Long Walk to Freedom is the autobiography of Nelson Mandela whose name is written next to the likes of Mahatma Gandhi and Abraham Lincoln in the books of history. While Gandhi tussled for his country’s freedom, Lincoln championed the rights of the blacks, and Mandela fought for both.
Mandela’s autobiography was published in 1995, one year after South Africa held its first democratic elections that saw Mandela become the first black president. The memoir begins with his birth in Mvezo, a tiny village in the district of Umtata, and concludes with the liberation of millions of blacks from the British. In between, lies Mandela’s walk to freedom.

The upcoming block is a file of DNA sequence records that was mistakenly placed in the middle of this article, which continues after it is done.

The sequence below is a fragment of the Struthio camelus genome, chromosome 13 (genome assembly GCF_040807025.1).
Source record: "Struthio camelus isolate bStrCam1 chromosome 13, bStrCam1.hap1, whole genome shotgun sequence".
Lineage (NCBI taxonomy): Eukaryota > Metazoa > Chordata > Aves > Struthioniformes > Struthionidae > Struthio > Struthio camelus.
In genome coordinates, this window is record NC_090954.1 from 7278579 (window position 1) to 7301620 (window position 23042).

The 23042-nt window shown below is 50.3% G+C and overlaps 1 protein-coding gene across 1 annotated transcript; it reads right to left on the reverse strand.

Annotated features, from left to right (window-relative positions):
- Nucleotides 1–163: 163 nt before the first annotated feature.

In the first few chapters, Mandela speaks of his childhood spent herding cattle, fighting with friends, playing games like naize (hide and seek), and following the conservative customs of the Xhosa tribe that he belonged to. For instance, Xhosa boys were taught to follow the footsteps of their fathers and girls of their mothers.
Further in the book, he mentions his father Gadla Henry Mphakanyiswa Mandela, who played a pivotal role in getting him educated. Though he was illiterate, he decided to send his young son to a schoolhouse. When Gadla is first introduced in the autobiography, he comes across as a man who is emotionally distant from his family. But as the story progresses, this assumption is soon proven to be wrong. As a child growing up in a tribal hamlet, Mandela had a blanket for a uniform, wrapped around his shoulders that stretched up to his knees. But Gadla wanted his son to be suitably dressed for school. So, he alters one of his trousers and gives it to Mandela. Here, Mandela reveals how one of his teachers gave him his first name Nelson, to make his African name sound easier for the whites to pronounce.